We all have goals. What are yours? To lose 20 pounds? Get in shape? Buy a
new house? Make more money? Having a goal is the easy part. Reaching it? Well,
that's something else entirely. If you're frustrated because you feel like you
keep coming up short when it comes to realizing your dreams, maybe it's time to
try a different approach.
When setting a goal, ask yourself first of all if your goals are realistic
and if you are really ready to make the changes in your life necessary to reach
By Janice Graham
As you hit one of those big birthdays, you probably worry more about new
wrinkles than about less visible body parts — like your heart. But recent
research has found that each decade of your life is a crossroads, with new
health concerns to worry about. What's more, you need to be aware of these
issues — because your doctor may not be. "Many physicians fail to recognize how
much a woman's risk factors for heart disease evolve over her lifetime," says
"Most people don't take into consideration whether they're ready to do
what it takes to achieve their goals," says Steven Rosenberg, PhD.
Rosenberg is a behavior therapist, the team psychotherapist for the
Philadelphia Flyers hockey team, and author of I Hope the Hell I WIN!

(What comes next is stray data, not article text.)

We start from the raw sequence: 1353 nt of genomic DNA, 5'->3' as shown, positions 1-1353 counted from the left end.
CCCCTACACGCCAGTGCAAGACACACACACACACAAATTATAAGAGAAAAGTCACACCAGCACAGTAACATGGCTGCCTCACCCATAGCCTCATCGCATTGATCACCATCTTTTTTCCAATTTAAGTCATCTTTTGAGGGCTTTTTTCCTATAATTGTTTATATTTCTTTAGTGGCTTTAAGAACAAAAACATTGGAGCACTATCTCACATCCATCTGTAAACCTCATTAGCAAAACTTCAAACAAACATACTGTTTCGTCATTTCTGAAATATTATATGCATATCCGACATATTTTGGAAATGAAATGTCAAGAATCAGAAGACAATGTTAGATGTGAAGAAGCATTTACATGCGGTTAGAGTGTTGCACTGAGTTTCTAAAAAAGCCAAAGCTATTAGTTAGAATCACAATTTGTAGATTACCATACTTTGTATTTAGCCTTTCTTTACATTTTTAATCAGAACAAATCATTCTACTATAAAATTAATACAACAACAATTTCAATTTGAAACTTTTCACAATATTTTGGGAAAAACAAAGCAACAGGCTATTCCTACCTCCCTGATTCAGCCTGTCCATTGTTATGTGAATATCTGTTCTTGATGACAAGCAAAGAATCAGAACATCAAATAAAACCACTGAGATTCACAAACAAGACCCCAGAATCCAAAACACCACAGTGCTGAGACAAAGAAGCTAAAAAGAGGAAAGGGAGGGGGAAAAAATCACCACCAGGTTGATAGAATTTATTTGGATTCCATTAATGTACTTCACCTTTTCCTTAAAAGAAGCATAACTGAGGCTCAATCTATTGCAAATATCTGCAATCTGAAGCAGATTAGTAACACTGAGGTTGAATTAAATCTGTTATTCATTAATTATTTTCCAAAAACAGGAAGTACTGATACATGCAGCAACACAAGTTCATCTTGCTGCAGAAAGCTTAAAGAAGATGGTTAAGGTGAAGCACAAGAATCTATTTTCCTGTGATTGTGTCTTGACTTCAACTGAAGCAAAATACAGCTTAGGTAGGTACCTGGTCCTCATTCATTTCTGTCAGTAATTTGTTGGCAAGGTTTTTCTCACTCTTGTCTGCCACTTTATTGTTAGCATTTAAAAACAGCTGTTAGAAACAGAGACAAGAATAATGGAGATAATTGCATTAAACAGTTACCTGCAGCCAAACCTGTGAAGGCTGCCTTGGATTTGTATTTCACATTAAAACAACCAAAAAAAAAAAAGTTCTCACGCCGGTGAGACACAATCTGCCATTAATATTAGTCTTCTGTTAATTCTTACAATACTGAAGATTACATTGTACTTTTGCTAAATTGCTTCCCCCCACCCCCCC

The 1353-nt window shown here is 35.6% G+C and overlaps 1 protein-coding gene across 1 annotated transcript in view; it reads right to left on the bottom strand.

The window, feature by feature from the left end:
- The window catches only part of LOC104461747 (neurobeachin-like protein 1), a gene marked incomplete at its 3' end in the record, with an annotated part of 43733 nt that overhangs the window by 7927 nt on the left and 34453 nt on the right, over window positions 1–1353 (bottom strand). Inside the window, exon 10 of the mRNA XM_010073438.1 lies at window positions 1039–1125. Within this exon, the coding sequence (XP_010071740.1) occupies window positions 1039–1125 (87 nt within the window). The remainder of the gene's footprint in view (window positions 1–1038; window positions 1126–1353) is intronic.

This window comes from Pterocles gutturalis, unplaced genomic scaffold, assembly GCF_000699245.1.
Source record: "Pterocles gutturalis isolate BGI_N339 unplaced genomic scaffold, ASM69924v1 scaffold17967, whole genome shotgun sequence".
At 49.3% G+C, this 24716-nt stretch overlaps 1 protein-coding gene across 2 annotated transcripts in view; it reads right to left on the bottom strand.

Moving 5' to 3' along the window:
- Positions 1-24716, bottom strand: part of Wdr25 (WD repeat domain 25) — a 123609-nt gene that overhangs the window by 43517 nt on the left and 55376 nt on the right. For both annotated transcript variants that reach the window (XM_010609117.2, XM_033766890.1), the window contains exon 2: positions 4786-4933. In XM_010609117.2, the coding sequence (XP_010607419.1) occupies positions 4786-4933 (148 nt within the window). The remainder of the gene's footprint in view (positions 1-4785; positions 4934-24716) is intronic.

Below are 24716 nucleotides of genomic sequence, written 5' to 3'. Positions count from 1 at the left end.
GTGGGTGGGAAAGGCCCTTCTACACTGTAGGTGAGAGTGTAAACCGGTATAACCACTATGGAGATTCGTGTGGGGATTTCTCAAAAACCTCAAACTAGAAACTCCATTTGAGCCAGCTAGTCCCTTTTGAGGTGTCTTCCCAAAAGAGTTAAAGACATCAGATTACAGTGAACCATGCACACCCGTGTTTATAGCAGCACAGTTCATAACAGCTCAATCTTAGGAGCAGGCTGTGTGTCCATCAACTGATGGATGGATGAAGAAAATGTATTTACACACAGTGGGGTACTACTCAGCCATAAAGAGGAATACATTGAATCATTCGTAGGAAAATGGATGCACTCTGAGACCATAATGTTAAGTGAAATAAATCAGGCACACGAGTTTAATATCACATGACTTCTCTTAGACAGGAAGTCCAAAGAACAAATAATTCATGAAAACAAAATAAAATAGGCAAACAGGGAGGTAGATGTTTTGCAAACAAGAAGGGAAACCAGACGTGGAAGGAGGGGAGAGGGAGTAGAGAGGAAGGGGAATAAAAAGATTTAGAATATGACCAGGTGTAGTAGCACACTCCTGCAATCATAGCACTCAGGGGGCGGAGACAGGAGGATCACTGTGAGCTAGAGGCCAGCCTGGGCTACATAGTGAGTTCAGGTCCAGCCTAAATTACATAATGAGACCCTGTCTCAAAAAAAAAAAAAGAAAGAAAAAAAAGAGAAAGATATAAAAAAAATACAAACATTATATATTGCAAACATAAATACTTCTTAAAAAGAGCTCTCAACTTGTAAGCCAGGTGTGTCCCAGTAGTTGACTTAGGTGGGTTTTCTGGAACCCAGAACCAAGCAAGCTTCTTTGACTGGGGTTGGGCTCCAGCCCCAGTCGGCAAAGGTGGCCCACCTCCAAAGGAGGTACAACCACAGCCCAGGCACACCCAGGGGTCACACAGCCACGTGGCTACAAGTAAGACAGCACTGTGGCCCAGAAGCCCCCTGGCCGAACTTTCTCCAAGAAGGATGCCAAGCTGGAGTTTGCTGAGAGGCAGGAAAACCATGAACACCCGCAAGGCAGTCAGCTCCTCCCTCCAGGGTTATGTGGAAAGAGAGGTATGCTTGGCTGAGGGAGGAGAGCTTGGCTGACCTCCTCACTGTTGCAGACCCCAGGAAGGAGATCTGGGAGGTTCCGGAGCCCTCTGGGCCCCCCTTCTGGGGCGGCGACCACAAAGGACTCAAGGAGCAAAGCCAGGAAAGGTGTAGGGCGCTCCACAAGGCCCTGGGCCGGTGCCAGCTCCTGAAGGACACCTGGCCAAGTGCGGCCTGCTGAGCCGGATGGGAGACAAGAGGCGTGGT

Turning Hope into Reality...How Winners Win! If you're going through a
stressful time at work, for example, this may not be the best time to start a
weight loss program; maybe you'd do better to wait a few months and start on,
say, your birthday.
Be realistic as well, says Rosenberg. You can't lose 40 pounds in two weeks,
or even a month. Set an achievable objective, such as 1 to 2 pounds a week; by
the end of the year, you will have lost the 40 pounds.
"Goals that get reached are those that are firm, well-defined, and to
which the individual is truly and completely committed," says Susan
Schachterle, director of the Denver-based Ahimsa Group, which provides
consulting and coaching services to individuals and organizations worldwide.
"Without that commitment, trying to reach goals is like grabbing Jell-O --
you think maybe you have it, but there's really nothing to hang on to."
Schachterle suggests that you check your commitment. Ask yourself why you
want to achieve that particular goal. What will that do for you? Why is it
important? What will your life be like when you have reached it? How will
achieving your goal change things for you?
"If you're having trouble making a strong commitment," says
Schachterle, "make sure it's the right goal and the right time for